Indian cricket’s bust and boom cycles

Last Updated: Tue, Jan 17, 2012 13:09 hrs

The Indian cricket team is somewhat like a stock market. At times it goes through a boom and then suddenly goes bust. At other busted times a boom comes out of nowhere.

A look at some of these cycles…

1959-68: 17 straight foreign Test losses

Forget about a series, India hadn't won a single Test abroad from 1932 to 1968. It can't get more busted than that. From 1953-55, it managed 8 straight draws on West Indies and Pakistan soil. If people saw a turn coming, then they were mistaken.

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Immediately after that, India lost a whopping 17 Tests in a row in all the countries we toured. Then in 1968, we miraculously won 3 Tests on New Zealand soil in a series, something we still have not been able to match.

It was not a flash in the pan, but boom time. We won the series against world champions West Indies and formidable England too. We managed to draw foreign series with great regularity after that.

1975-1983: The most hopeless ODI team

While we started improving in Tests, the beginning of ODIs for India was totally busted. India played its first ODI series in England in 1974 and lost 0-2. In the 1975 and 1979 World Cups, far from competing, India failed to win a single match against a Test playing nation.

Out of the ten ODI series India played before the third WC, it won just two and one of those with lowly ranked Sri Lanka.

But from that dark tunnel came the light of the 1983 World Cup win from out of nowhere. This heralded a boom as India went on to win the inaugural Asia Cup in 1984, the mini-World Cup of 1985 and the Sharjah in the same year.

Late 1990s: Match-fixing, losses and other crises

Towards the late 1990s, Indian cricket got busted again. For one, the match-fixing scandal had hit the country in a big way. A lot of people lost their faith in the game and ended up avoiding watching cricket altogether.

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There was trouble in leadership too. The great hope Sachin Tendulkar had failed as captain and world cup winning captain Kapil Dev had put up his hands too.

Australia thrashed us 3-0 in the series down under. To make matters worse, after that South Africa thrashed us 2-0 in the two-Test series on Indian soil. We failed to cross 250 in all four innings, a new low for home series.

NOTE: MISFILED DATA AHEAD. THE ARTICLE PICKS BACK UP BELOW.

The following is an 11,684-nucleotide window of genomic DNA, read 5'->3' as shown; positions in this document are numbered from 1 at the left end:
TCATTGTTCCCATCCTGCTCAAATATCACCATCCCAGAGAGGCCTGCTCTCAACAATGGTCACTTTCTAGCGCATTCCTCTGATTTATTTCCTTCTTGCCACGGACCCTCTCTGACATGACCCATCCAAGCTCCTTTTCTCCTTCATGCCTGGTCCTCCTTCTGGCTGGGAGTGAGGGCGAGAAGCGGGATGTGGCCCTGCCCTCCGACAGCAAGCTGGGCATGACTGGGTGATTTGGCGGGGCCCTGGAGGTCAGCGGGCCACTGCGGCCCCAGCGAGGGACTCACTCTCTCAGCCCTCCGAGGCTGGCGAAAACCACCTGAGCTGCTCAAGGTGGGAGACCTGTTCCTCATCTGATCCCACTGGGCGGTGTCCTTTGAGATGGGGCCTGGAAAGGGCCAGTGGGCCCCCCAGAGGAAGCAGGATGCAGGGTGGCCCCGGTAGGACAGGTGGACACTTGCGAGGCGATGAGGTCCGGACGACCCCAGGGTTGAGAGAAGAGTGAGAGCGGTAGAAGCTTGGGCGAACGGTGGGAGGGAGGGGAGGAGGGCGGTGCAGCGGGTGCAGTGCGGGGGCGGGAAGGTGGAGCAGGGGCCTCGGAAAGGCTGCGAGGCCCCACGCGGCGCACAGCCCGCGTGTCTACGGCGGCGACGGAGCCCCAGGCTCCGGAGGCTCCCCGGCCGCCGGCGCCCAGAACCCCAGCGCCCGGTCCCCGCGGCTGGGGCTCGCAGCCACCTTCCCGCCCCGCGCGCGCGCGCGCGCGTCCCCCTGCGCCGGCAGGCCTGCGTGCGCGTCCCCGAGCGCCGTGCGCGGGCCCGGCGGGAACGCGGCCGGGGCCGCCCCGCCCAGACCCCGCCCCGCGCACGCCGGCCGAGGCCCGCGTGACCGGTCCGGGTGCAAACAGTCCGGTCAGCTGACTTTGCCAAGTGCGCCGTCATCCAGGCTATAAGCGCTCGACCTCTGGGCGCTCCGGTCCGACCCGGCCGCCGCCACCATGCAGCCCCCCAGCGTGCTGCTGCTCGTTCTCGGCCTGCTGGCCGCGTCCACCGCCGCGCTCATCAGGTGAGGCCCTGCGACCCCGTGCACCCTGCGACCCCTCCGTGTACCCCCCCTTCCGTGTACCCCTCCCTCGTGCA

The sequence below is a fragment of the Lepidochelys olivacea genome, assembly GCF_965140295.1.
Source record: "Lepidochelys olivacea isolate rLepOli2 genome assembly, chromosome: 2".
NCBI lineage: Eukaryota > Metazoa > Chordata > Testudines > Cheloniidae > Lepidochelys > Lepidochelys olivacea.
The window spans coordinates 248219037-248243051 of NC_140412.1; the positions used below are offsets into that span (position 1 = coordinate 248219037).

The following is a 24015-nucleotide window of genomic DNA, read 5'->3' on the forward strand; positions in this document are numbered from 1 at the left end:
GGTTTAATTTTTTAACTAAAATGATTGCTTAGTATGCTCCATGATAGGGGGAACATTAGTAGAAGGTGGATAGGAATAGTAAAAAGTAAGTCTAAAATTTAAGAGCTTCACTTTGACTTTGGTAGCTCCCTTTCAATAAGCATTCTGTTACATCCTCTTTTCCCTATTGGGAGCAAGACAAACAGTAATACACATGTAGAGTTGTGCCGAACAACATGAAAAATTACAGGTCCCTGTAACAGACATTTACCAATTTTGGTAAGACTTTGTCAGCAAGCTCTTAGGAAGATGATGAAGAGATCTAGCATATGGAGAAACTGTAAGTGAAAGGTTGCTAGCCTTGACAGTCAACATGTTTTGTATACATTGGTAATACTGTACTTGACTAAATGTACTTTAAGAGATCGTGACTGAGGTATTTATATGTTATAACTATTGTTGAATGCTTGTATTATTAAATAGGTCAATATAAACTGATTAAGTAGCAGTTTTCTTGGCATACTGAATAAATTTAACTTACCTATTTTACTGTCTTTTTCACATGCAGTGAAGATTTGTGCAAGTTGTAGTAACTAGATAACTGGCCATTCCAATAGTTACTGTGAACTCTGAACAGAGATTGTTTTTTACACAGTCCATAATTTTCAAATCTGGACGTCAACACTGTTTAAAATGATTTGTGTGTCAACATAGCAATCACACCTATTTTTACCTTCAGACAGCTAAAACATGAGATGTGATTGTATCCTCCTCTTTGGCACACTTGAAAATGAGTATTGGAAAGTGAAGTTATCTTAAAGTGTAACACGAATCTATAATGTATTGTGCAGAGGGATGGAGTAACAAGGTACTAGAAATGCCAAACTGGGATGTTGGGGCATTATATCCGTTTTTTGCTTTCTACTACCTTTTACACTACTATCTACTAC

The last Test series win outside the sub-continent was way back in 1986 (England, 2-0).

Just when all seemed lost, the Sourav Ganguly-John Wright duo professionalized the Indian system 2000 onwards, giving it a sense of belief and aggression. As a result, we started winning Tests on foreign soil, the highlight being the 2-1 Test victory in Pakistan.

We won the 2002 ICC Champions Trophy and also made it to the final of the 2003 World Cup.

2007: Down and out

Then the glorious Indian rule of every boom being followed by a bust (or is it the other way round?) kicked in. New coach Greg Chappell was involved in a very ugly spat with Ganguly. Our ICC rankings in both forms of the game dipped.

Ganguly lost his captaincy and India was kicked out in the first round of the 2007 World Cup. Things had reached a full circle again.

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But it is from these ashes that 2007-11 emerged as our most successful period ever. It began with the inaugural T20 WC win and ended up with the ODI WC win after 28 years.

In Tests we captured two ICC No. 1 year-end rankings. We blanked Australia 2-0 twice at home. Dhoni's overseas Test record wasn't that bad either. In South Africa it was 1-1, our best ever; we won a series after about four decades in New Zealand and won in West Indies too. In Sri Lanka also we managed a coming from behind fight to square the series 1-1.

2011-12: It has come crashing down all over again. We have lost seven straight Tests on foreign soil. Even that does not tell the full story. We never stood a chance in any of these Tests, many which didn't last the full five days. The number of innings defeats and the total lack of fight is a real cause of worry.

But looking at the past, one can hope that this busted period will see another boom. Maybe Indian cricket will finally get its act together and concentrate on the one thing that has eluded us: Consistency in Tests abroad.

We might even start winning 2-0 or 3-0 overseas in the years to come. That's improbable, but not impossible.

The author is a Bangalore-based journalist and blogger. He blogs at

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